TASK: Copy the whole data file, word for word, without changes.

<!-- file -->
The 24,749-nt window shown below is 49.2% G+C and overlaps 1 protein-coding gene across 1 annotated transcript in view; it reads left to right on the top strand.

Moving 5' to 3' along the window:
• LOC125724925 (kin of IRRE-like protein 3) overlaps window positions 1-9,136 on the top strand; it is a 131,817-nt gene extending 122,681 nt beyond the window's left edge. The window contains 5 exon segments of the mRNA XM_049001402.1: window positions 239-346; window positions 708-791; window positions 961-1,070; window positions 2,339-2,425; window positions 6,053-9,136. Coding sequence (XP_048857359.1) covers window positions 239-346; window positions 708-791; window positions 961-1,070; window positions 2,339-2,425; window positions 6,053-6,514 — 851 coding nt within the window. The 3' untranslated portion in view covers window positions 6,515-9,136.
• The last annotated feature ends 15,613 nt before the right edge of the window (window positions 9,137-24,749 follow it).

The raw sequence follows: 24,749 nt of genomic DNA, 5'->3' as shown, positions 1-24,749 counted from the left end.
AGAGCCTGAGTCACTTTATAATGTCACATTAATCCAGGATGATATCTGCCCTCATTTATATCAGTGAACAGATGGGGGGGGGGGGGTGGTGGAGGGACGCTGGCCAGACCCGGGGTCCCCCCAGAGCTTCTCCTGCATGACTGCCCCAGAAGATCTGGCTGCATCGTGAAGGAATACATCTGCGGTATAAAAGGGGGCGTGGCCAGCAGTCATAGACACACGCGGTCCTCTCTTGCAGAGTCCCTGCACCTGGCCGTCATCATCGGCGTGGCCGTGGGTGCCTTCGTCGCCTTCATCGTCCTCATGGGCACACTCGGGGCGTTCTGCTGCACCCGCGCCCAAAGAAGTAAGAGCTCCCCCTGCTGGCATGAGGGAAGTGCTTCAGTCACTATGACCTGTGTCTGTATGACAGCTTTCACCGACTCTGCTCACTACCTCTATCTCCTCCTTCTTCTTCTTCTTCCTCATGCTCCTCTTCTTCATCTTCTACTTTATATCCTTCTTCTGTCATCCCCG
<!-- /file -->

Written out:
The 24,749-nt window shown below is 49.2% G+C and overlaps 1 protein-coding gene across 1 annotated transcript in view; it reads left to right on the top strand.

Moving 5' to 3' along the window:
• LOC125724925 (kin of IRRE-like protein 3) overlaps window positions 1-9,136 on the top strand; it is a 131,817-nt gene extending 122,681 nt beyond the window's left edge. The window contains 5 exon segments of the mRNA XM_049001402.1: window positions 239-346; window positions 708-791; window positions 961-1,070; window positions 2,339-2,425; window positions 6,053-9,136. Coding sequence (XP_048857359.1) covers window positions 239-346; window positions 708-791; window positions 961-1,070; window positions 2,339-2,425; window positions 6,053-6,514 — 851 coding nt within the window. The 3' untranslated portion in view covers window positions 6,515-9,136.
• The last annotated feature ends 15,613 nt before the right edge of the window (window positions 9,137-24,749 follow it).

The raw sequence follows: 24,749 nt of genomic DNA, 5'->3' as shown, positions 1-24,749 counted from the left end.
AGAGCCTGAGTCACTTTATAATGTCACATTAATCCAGGATGATATCTGCCCTCATTTATATCAGTGAACAGATGGGGGGGGGGGGGTGGTGGAGGGACGCTGGCCAGACCCGGGGTCCCCCCAGAGCTTCTCCTGCATGACTGCCCCAGAAGATCTGGCTGCATCGTGAAGGAATACATCTGCGGTATAAAAGGGGGCGTGGCCAGCAGTCATAGACACACGCGGTCCTCTCTTGCAGAGTCCCTGCACCTGGCCGTCATCATCGGCGTGGCCGTGGGTGCCTTCGTCGCCTTCATCGTCCTCATGGGCACACTCGGGGCGTTCTGCTGCACCCGCGCCCAAAGAAGTAAGAGCTCCCCCTGCTGGCATGAGGGAAGTGCTTCAGTCACTATGACCTGTGTCTGTATGACAGCTTTCACCGACTCTGCTCACTACCTCTATCTCCTCCTTCTTCTTCTTCTTCCTCATGCTCCTCTTCTTCATCTTCTACTTTATATCCTTCTTCTGTCATCCCCG